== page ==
HUD-approved housing counseling agencies are required to be tax-exempt under Section 501(c)(3) of the Internal Revenue Code. In addition, housing counseling agencies may easily fall under the “definition of credit counseling agencies” trigger Section 501(q) of the Internal Revenue Code, which was added by the Pension Protection Act of 2006 and establishes additional standards that a credit counseling organization must satisfy to qualify for tax-exempt status. Recently, the IRS issued its first written guidance under Internal Revenue Code Section 501(q). Not only does the guidance serve as a good reminder of some of the strict prohibitions under 501(q), but it also demonstrates some of the unintended consequences of the 2006 law -- with potentially disastrous implications for some in the housing counseling industry.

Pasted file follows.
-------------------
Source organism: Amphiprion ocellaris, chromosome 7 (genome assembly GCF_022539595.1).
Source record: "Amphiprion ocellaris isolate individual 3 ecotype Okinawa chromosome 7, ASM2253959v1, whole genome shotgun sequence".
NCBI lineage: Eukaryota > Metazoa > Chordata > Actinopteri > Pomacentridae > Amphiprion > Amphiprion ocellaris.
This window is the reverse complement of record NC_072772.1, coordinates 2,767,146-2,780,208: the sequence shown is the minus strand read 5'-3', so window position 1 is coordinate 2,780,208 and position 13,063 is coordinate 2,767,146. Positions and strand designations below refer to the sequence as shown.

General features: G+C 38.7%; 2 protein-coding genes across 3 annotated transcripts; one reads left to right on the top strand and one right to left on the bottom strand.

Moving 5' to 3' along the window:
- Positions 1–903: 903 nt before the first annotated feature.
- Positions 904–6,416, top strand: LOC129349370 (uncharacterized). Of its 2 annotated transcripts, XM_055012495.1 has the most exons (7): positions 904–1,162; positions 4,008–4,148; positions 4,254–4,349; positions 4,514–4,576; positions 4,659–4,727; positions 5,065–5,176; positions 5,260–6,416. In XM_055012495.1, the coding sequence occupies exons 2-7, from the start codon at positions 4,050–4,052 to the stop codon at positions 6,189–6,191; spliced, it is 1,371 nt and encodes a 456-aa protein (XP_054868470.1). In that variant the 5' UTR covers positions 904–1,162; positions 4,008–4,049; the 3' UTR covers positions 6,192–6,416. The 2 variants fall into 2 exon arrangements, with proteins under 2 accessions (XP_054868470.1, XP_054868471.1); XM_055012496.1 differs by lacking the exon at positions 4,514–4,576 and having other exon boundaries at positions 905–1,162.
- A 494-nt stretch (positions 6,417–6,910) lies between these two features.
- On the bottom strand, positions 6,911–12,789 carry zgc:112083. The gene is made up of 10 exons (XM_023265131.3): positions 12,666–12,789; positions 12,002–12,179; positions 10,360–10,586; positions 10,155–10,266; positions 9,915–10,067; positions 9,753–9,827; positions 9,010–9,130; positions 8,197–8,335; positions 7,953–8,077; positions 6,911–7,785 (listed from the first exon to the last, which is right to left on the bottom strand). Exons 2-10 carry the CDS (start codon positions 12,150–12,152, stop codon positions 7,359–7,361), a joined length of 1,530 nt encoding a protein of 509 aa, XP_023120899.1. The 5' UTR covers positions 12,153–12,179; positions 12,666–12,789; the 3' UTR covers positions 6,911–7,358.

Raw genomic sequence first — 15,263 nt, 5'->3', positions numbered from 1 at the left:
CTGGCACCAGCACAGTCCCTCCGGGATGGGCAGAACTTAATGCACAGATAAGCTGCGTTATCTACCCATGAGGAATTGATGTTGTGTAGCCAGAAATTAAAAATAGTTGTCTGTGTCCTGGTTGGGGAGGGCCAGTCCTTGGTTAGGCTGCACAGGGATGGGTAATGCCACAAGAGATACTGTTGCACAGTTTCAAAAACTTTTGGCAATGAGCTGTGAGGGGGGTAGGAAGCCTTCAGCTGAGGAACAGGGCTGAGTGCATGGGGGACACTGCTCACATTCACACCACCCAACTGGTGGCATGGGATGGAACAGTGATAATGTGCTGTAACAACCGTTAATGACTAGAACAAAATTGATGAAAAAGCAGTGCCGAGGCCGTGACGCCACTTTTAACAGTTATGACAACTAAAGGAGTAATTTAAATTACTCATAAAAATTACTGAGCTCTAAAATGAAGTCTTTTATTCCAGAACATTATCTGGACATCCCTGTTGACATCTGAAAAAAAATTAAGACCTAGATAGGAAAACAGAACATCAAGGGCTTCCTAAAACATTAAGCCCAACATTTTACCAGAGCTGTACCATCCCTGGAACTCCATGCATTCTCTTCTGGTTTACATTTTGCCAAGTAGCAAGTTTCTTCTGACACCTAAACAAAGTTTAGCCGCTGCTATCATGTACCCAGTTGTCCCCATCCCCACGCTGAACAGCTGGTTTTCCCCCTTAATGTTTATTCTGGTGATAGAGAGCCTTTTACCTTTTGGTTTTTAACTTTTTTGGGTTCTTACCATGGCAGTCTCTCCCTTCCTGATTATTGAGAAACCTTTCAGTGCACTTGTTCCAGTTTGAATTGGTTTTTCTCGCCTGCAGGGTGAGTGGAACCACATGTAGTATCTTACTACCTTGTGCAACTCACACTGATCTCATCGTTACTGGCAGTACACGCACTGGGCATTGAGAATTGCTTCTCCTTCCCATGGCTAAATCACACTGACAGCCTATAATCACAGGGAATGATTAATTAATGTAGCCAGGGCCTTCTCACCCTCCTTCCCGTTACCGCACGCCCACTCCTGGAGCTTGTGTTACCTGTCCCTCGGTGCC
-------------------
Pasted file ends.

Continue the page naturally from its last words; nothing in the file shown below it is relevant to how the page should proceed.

In this webinar, Venable attorneys Jonathan Pompan and Matthew Journy explain what this all means, and what you can do to protect your agency from IRS scrutiny and audits.